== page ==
Sick Wyandotte---Denagard question

Discussion in 'Emergencies / Diseases / Injuries and Cures' started by roz, Jun 4, 2012.

  1. roz

    roz Chirping

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    Aug 2, 2010
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    I've been battling a respiratory issue for a few weeks now with my 2+ year old BLR Wyandotte. She started with weird looking breathing (her neck would expand and contract (not up and down, but out), then a couple of days later she flipped out, woody woodpeckered the wall of the coop when I locked them up for the night and spattered blood all over. The next morning If I listened extremely closely I could hear a faint muted clicking noise when she would breathe. That night when I locked them up she turned her head to look at me and she had a mouth full of mucus. I panicked, made a dosage of Denagard for her and forced her to drink a few sips before she spilled the whole thing. I put the entire flock on Denagard (dosage for treatment) the next day and she made what seemed to be a full recovery. They were dosed for 5 days. Took them off and within a few days she was back to the weird neck breathing. Put them back on Denagard (preventative dosage) for another 5 days, she got better, just took them off 2 days ago, and she having trouble again, although this time, not only is she doing the weird neck breathing, but she will push her neck down into her body and then lift it back up, and I'm wondering if she has mucus in her throat. At this point I don't know what to do. She's eating and drinking and walking around normal. She just can't seem to shake what she's got. I don't know anything about any other meds other than corid for cocci, and this Denagard which Dawg was so nice to suggest to me last year when I had a respiratory issue. Any suggestions???
     
  2. dawg53

    dawg53 Humble

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    Clicking could be an indicator of a bad heart or heart valve Roz. It might be best to go ahead and cull since the denagard seems to not be treating her in a more permanent manner.
     
  3. roz

    roz Chirping

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    Thanks Jim. I hadn't even thought of it being a heart issue. I have just been assuming it is respiratory, but don't you find it odd that she improves after the antibiotics? Good to see you on BYC!
     
  4. dawg53

    dawg53 Humble

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    It does sound odd I admit. But with the denagard, there's is no resistance to the product and should be at least 'treating/curing' her on a longer time frame (one month at least.) How long have you been treating her with the denagard?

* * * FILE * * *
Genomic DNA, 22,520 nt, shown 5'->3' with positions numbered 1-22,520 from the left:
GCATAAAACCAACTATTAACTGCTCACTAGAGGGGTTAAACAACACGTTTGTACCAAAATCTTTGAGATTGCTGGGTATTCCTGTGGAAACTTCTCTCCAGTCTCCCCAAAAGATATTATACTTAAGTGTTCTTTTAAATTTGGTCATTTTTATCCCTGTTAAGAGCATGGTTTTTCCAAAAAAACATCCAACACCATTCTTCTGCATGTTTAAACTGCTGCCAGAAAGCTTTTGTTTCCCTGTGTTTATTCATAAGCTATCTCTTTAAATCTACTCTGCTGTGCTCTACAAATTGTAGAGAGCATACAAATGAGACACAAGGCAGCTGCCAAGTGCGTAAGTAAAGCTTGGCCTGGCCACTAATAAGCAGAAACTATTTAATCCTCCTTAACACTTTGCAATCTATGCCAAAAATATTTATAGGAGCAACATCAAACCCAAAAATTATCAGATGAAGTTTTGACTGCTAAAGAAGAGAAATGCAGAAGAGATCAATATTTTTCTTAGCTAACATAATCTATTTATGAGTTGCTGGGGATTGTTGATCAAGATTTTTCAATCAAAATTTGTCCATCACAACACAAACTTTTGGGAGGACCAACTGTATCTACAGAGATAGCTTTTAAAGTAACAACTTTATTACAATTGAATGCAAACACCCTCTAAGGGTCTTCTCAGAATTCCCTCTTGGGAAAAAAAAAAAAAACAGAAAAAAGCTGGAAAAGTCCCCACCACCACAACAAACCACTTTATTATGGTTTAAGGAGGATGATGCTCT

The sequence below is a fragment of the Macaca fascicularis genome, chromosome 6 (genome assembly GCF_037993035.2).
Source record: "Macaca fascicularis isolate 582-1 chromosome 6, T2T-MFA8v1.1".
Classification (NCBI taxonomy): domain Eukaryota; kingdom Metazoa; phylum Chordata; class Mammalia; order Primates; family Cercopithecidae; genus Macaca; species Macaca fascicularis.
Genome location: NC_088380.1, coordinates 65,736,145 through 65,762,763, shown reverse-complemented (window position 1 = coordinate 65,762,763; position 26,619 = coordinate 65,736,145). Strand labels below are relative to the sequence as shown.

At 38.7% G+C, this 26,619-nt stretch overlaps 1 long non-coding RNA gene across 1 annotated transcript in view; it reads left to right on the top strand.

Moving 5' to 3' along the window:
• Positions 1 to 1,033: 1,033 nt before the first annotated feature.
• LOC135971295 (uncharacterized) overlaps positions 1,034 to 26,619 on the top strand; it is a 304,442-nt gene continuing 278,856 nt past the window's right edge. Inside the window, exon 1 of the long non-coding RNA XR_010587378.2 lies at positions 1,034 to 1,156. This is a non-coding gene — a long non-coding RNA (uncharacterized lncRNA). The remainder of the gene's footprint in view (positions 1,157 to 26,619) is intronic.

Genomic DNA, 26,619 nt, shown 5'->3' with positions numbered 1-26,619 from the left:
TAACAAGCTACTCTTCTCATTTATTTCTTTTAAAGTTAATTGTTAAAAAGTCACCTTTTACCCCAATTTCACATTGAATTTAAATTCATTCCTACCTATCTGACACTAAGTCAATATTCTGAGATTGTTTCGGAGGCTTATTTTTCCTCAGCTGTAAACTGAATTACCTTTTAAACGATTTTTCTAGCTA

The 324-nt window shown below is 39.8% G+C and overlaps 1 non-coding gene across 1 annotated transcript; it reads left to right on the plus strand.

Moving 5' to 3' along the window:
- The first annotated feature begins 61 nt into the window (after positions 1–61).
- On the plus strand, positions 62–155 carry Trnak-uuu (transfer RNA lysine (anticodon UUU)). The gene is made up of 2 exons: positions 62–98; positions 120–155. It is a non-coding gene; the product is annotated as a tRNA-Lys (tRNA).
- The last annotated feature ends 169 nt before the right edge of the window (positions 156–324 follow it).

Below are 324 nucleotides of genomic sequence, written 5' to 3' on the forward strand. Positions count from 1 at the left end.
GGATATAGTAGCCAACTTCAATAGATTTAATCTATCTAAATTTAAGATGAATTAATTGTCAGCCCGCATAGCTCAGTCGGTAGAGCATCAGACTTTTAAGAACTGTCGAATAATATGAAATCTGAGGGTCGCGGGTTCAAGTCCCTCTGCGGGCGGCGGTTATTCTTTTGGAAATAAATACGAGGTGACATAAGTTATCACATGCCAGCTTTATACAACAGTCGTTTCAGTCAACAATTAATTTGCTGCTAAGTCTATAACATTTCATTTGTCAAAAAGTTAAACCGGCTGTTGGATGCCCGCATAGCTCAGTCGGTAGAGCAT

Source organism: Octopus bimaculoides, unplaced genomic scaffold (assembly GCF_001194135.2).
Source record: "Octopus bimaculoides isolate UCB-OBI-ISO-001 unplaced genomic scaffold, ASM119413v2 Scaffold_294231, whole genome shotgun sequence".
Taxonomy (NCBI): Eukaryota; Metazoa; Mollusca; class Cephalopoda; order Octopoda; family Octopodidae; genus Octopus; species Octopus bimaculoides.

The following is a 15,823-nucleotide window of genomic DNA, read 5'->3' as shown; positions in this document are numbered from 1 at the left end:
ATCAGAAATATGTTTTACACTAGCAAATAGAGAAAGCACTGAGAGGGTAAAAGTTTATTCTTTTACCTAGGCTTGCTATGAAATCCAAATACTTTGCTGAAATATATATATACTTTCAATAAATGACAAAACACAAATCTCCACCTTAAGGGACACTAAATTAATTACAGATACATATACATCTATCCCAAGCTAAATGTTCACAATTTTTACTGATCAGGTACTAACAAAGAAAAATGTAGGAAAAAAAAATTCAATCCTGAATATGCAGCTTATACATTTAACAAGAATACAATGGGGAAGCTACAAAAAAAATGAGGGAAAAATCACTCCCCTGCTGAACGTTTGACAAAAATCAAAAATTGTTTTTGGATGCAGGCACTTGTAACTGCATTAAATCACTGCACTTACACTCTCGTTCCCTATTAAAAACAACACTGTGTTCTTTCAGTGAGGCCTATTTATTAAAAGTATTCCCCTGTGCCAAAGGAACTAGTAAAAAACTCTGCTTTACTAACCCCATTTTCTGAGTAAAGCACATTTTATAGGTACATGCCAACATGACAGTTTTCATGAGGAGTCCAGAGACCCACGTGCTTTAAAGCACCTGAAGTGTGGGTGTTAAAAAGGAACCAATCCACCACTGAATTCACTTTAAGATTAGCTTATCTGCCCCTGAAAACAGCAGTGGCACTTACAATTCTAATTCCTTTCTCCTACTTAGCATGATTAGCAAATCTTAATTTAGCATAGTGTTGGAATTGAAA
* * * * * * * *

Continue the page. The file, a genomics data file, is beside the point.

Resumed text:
5. roz

    roz Chirping

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    I treated twice. I may be doing it wrong though. The first time was probably aout 2 1/2 weeks ago. 5 days at 16cc/gallon (I think...whatever your post had said that I was able to look up). Then they were off for a few days, trouble came back but not as bad because I knew what I was looking for. I noticed her neck moving in and out I put them on the preventative dosage for 5 days. Maybe that was not the right thing to do. I was unsure about what to do and was afraid to over dose.
     
  6. dawg53

    dawg53 Humble

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    Gurgling, rattling, wheezing, rasping sounds are usually respiratory, clicking is usually a heart issue. You can put your ear to her side and listen to determine what it actually is and go from there if you wish, disregard crop and gut noises. If there isnt clicking, it's respiratory. You mentioned she went ballistic and expelled blood inside the coop in your first post. Was it due from an injury like banging her head/neck on something or do you believe she expelled the blood from throat/mouth while shaking her head? If it's the latter, that could be very bad news and could possibly be Infectious Laryngotracheitis (ILT.) Scroll down and read about it if you wish:
    http://edis.ifas.ufl.edu/ps044
     
  7. roz

    roz Chirping

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    I believe the blood spatter came from her banging her beak against the wall repeatedly. I think I may have startled them when I locked them up for the night. It was after they'd been asleep for a while, i opened the people door to do my head count, and after I shut it that was when I heard the banging. I will listen to her heart tomorrow and see what I hear.
     

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